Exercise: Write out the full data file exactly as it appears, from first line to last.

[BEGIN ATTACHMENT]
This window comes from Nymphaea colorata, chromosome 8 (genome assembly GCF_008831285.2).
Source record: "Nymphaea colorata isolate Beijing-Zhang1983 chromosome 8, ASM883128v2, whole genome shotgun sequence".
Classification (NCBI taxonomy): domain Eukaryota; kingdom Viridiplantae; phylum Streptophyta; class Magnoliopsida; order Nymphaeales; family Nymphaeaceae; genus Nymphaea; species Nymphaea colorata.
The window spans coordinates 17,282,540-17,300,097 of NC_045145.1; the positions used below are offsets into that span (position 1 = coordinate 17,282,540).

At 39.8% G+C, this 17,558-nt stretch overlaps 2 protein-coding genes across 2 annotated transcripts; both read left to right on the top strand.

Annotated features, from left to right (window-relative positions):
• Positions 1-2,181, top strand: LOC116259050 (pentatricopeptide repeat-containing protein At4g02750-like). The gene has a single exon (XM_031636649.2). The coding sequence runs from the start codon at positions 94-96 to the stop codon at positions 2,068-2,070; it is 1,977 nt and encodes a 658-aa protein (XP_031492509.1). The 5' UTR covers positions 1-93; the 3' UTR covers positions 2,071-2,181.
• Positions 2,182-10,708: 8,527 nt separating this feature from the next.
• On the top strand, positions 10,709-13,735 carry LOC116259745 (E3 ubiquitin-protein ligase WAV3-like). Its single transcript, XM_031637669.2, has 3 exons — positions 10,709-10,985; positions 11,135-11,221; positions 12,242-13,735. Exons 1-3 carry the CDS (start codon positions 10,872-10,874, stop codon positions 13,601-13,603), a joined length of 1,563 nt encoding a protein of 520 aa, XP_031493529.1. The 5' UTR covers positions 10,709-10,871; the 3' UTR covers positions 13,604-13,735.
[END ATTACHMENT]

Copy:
This window comes from Nymphaea colorata, chromosome 8 (genome assembly GCF_008831285.2).
Source record: "Nymphaea colorata isolate Beijing-Zhang1983 chromosome 8, ASM883128v2, whole genome shotgun sequence".
Classification (NCBI taxonomy): domain Eukaryota; kingdom Viridiplantae; phylum Streptophyta; class Magnoliopsida; order Nymphaeales; family Nymphaeaceae; genus Nymphaea; species Nymphaea colorata.
The window spans coordinates 17,282,540-17,300,097 of NC_045145.1; the positions used below are offsets into that span (position 1 = coordinate 17,282,540).

At 39.8% G+C, this 17,558-nt stretch overlaps 2 protein-coding genes across 2 annotated transcripts; both read left to right on the top strand.

Annotated features, from left to right (window-relative positions):
• Positions 1-2,181, top strand: LOC116259050 (pentatricopeptide repeat-containing protein At4g02750-like). The gene has a single exon (XM_031636649.2). The coding sequence runs from the start codon at positions 94-96 to the stop codon at positions 2,068-2,070; it is 1,977 nt and encodes a 658-aa protein (XP_031492509.1). The 5' UTR covers positions 1-93; the 3' UTR covers positions 2,071-2,181.
• Positions 2,182-10,708: 8,527 nt separating this feature from the next.
• On the top strand, positions 10,709-13,735 carry LOC116259745 (E3 ubiquitin-protein ligase WAV3-like). Its single transcript, XM_031637669.2, has 3 exons — positions 10,709-10,985; positions 11,135-11,221; positions 12,242-13,735. Exons 1-3 carry the CDS (start codon positions 10,872-10,874, stop codon positions 13,601-13,603), a joined length of 1,563 nt encoding a protein of 520 aa, XP_031493529.1. The 5' UTR covers positions 10,709-10,871; the 3' UTR covers positions 13,604-13,735.